interoperate with. For the sake of argument, let's assume the following
continuation monad implementation:
module Cont : sig type 'a t val return : 'a -> 'a t val bind : 'a t -> ('a -> 'b t) -> 'b t val callcc : (('a -> 'b t) -> 'a t) -> 'a t val run : 'a t -> 'a end = struct type 'a t = ('a -> unit) -> unit let return x k = k x let bind xK xyK k = xK (fun x -> (xyK x) k) let callcc kxK k = kxK (fun x _ -> k x) k let run xK = let result = ref None in xK (fun x -> result := Some x); Option.get !result end
First we notice that we ran into a bit of a snag. Although Rea provides a number
of related effects, at the time of writing, no
callcc effect is provided.
Fortunately nothing prevents users from extending the framework. We just write
class virtual ['R, 'D] callcc' = object method virtual callcc' : 'e 'f 'a 'b. (('a -> ('R, 'f, 'b, 'D) er) -> ('R, 'e, 'a, 'D) er) -> ('R, 'e, 'a) s end
And the generic effect reader combinator
let callcc f (d: (_, _) #callcc') = d#callcc' f
Now, how do we relate
'a Cont.t with the Rea framework? What we need to do is
to embed it into the abstract
('R, 'e, 's) s effect signature type. We create
an abstract representation type
r corresponding to the
constructor and an injection projection pair:
module ContRea = struct type r external to_rea : 'a Cont.t -> (r, 'e, 'a) s = "%identity" external of_rea : (r, 'e, 'a) s -> 'a Cont.t = "%identity"
Rea probably should provide a functor for the above, but it currently doesn't.
external fn : s -> t = "%identity"
construct tells OCaml that
fn is an external function of type
s -> t that is
actually the identity function. Because both the above type
r and the type
(_, _, _) s from Rea are abstract, the above two coercions are safe — as
long as we don't provide other incompatible coercions between the abstract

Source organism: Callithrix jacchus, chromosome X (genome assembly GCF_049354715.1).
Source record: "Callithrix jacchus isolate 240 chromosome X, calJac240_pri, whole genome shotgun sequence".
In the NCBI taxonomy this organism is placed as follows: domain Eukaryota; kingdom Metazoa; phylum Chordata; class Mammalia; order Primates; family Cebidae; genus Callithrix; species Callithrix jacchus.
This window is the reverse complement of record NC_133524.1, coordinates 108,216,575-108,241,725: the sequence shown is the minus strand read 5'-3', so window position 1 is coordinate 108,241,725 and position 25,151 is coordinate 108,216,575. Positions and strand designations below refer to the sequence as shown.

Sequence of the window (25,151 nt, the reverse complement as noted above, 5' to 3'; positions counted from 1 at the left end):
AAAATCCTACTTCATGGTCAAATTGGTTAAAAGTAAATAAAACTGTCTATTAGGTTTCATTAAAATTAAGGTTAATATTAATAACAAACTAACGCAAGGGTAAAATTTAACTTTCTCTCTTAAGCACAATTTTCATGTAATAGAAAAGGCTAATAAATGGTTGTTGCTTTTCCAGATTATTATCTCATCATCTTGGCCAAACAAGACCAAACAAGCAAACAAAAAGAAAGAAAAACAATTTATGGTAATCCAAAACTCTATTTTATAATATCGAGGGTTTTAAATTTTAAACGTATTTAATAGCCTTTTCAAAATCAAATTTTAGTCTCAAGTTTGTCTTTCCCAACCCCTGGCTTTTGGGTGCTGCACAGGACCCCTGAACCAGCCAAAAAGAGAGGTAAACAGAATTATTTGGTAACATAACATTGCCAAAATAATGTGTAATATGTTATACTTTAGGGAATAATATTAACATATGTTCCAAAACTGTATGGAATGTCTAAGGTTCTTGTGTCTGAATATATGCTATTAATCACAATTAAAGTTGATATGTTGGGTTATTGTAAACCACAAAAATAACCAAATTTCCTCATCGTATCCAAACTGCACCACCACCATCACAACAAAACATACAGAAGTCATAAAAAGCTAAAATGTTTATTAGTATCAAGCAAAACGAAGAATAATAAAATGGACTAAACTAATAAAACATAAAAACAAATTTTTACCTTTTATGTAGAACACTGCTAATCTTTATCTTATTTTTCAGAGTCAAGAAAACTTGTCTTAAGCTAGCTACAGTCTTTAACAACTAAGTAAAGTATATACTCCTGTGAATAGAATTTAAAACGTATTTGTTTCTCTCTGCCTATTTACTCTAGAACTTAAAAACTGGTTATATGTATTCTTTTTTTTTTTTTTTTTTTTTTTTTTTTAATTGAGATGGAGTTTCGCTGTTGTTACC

Now we can write down an interpreter class
class ['D] monad_callcc = object (d: 'D) inherit [r, 'D] monad'd method pure' x = to_rea (Cont.return x) method bind' x f = to_rea (Cont.bind (of_rea (x d)) (fun x -> of_rea (f x d))) inherit [r, 'D] callcc' method callcc' f = to_rea (Cont.callcc (fun k -> of_rea (f (fun x _ -> to_rea (k x)) d))) end end
Cont. As an example, we can use it with the previously defined
let () = assert ( 55 = Cont.run (ContRea.of_rea (run (new ContRea.monad_callcc) (fib 10))))
callcc is also available:
let () = assert ( 101 = Cont.run (ContRea.of_rea (run (new ContRea.monad_callcc) (callcc (fun k -> k 101)))))
All the generic combinators for monads and simpler functors, and the extensible
environment are now available when constructing
Cont computations via the Rea
We now know that we can write effect interpreters using existing monadic
libraries that run their computations embedded into the Rea framework and that
we can also introduce new effects into the framework.
Wonder what the last example will be about?
Indeed, mapping with an effect reader,
map_er, or "traverse" as it is often
called, tends to be the answer to many problems. So, let's explore the topic a
bit. We'll build on the earlier modular interpreter example.
Although we could use a modular approach and build traversal functions modularly
for expressions, that's not really the point here. So, let's just work on the
full AST. Here is a generic traversal function for the structural AST:
module TheAnswer = struct let map_er' nE o1E o2E iE eE = eta'1 @@ function | `Num x -> map_er'1 nE x >>- fun x -> `Num x | `Uop x -> map_er'2 o1E eE x >>- fun x -> `Uop x | `Bop x -> map_er'3 o2E eE eE x >>- fun x -> `Bop x | `Lam x -> map_er'2 iE eE x >>- fun x -> `Lam x | `App x -> map_er'2 eE eE x >>- fun x -> `App x | `Var x -> map_er'1 iE x >>- fun x -> `Var x
Instead of just traversing over the direct subexpressions of an expression, the
map_er' also allows traversing over the numbers, unary and binary
operators, and identifiers. The constructors of the datatype are traversed in a
systematic way using a family of canned